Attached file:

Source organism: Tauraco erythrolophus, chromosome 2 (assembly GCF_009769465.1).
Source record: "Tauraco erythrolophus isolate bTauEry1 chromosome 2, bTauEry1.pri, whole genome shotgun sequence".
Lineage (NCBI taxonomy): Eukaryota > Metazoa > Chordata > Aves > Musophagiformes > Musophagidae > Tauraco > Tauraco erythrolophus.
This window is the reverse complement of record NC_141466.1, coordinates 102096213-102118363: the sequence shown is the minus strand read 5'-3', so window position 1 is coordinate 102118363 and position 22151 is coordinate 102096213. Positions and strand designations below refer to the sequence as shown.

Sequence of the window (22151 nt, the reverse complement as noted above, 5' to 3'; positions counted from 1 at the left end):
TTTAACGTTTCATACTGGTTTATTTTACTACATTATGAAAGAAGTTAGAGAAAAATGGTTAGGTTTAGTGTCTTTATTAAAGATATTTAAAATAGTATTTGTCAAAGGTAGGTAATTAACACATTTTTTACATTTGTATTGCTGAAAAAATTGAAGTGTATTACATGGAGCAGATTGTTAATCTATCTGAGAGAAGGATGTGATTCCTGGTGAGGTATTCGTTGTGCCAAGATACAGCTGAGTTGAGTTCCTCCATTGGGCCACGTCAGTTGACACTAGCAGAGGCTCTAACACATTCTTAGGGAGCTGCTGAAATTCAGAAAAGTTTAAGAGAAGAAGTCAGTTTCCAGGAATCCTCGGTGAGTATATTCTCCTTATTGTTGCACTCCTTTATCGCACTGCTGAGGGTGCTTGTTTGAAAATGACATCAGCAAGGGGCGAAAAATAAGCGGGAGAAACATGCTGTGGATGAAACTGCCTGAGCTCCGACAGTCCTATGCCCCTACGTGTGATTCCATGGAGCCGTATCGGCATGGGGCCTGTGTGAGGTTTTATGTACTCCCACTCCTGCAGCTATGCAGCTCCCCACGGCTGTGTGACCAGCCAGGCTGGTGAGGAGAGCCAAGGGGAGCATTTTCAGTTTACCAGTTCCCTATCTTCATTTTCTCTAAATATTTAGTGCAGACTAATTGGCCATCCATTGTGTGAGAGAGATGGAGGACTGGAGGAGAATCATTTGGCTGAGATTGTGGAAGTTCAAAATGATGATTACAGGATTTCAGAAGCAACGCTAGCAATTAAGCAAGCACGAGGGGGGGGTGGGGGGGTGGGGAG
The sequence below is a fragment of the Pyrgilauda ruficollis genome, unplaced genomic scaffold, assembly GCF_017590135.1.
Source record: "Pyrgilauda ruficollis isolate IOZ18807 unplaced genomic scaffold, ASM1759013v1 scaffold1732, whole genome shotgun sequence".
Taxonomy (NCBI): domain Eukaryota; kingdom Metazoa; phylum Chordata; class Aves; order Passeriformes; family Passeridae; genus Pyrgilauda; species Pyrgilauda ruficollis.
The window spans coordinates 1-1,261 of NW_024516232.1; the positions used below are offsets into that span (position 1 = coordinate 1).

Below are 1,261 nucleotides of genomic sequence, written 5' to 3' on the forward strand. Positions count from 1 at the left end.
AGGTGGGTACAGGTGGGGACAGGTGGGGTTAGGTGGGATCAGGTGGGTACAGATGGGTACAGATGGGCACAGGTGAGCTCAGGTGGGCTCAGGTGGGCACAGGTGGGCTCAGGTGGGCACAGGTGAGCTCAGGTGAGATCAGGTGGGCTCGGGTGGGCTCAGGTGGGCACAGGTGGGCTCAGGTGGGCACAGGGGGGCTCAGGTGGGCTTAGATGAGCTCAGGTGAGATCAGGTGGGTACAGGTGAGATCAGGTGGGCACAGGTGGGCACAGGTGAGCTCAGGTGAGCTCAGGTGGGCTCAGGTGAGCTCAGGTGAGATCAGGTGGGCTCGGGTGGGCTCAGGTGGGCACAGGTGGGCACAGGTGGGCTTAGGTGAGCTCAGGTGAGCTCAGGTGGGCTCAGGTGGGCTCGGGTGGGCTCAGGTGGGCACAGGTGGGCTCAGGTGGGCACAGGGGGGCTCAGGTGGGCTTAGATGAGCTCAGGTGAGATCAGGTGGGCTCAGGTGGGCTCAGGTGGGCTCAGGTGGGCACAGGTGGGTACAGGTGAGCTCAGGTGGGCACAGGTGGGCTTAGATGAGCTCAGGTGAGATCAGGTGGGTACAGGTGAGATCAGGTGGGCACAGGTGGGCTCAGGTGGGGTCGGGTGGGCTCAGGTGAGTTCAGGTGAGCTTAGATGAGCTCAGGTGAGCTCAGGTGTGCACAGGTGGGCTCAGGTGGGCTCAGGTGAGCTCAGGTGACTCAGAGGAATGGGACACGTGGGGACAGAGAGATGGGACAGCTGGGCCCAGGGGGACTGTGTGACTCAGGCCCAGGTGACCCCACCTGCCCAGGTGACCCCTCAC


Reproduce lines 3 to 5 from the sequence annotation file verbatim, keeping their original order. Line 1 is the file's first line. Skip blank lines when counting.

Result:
Lineage (NCBI taxonomy): Eukaryota > Metazoa > Chordata > Aves > Musophagiformes > Musophagidae > Tauraco > Tauraco erythrolophus.
This window is the reverse complement of record NC_141466.1, coordinates 102096213-102118363: the sequence shown is the minus strand read 5'-3', so window position 1 is coordinate 102118363 and position 22151 is coordinate 102096213. Positions and strand designations below refer to the sequence as shown.

Sequence of the window (22151 nt, the reverse complement as noted above, 5' to 3'; positions counted from 1 at the left end):